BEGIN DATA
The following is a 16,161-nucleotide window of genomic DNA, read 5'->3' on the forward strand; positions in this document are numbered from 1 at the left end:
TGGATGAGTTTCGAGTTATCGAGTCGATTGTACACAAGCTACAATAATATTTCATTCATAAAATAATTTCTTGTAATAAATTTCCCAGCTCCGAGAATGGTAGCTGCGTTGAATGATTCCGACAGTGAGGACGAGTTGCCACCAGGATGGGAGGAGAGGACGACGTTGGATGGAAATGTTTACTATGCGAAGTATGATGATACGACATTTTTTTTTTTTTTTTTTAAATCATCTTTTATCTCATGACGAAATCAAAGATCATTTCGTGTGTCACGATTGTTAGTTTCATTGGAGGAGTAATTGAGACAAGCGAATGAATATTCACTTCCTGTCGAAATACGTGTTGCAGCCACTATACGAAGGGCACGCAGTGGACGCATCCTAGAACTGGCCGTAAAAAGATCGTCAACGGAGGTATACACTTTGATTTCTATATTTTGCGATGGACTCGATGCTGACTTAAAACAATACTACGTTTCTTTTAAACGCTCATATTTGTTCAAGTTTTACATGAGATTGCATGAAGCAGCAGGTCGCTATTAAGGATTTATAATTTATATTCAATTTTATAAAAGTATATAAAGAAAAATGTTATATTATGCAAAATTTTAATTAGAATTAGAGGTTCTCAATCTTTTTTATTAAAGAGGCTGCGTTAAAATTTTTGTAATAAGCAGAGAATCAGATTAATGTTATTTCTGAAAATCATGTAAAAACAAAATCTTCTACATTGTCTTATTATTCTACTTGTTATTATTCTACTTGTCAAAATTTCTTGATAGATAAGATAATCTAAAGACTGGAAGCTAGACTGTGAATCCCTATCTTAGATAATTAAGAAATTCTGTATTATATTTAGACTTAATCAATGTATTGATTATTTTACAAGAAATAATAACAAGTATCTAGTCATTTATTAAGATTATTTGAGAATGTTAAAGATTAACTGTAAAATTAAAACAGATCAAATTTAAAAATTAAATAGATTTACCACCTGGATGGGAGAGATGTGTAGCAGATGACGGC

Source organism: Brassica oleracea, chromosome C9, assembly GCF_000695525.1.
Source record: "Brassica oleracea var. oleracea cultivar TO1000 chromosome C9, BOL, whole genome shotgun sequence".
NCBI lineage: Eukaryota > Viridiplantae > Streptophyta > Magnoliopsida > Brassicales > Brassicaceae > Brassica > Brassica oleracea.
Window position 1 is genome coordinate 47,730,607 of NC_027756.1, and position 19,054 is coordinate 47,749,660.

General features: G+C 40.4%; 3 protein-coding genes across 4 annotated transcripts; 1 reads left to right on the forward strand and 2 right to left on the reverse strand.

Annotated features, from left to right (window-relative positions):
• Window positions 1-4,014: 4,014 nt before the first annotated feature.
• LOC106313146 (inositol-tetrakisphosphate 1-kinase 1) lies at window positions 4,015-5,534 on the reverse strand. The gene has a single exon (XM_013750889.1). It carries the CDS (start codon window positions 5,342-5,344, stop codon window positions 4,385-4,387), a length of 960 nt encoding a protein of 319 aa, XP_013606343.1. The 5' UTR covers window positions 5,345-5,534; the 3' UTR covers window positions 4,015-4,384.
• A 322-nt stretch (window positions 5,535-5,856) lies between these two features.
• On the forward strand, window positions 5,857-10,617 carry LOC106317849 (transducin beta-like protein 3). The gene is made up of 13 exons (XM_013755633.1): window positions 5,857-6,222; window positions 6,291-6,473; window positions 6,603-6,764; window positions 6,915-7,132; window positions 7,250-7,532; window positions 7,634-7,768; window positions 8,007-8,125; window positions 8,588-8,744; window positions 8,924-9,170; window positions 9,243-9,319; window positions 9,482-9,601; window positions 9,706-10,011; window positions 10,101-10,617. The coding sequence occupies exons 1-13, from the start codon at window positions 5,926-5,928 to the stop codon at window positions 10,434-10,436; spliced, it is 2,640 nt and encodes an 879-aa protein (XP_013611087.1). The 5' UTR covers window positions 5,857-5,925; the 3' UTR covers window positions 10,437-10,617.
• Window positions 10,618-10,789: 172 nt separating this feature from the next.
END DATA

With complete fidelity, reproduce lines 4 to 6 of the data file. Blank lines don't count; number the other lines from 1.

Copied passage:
Source record: "Brassica oleracea var. oleracea cultivar TO1000 chromosome C9, BOL, whole genome shotgun sequence".
NCBI lineage: Eukaryota > Viridiplantae > Streptophyta > Magnoliopsida > Brassicales > Brassicaceae > Brassica > Brassica oleracea.
Window position 1 is genome coordinate 47,730,607 of NC_027756.1, and position 19,054 is coordinate 47,749,660.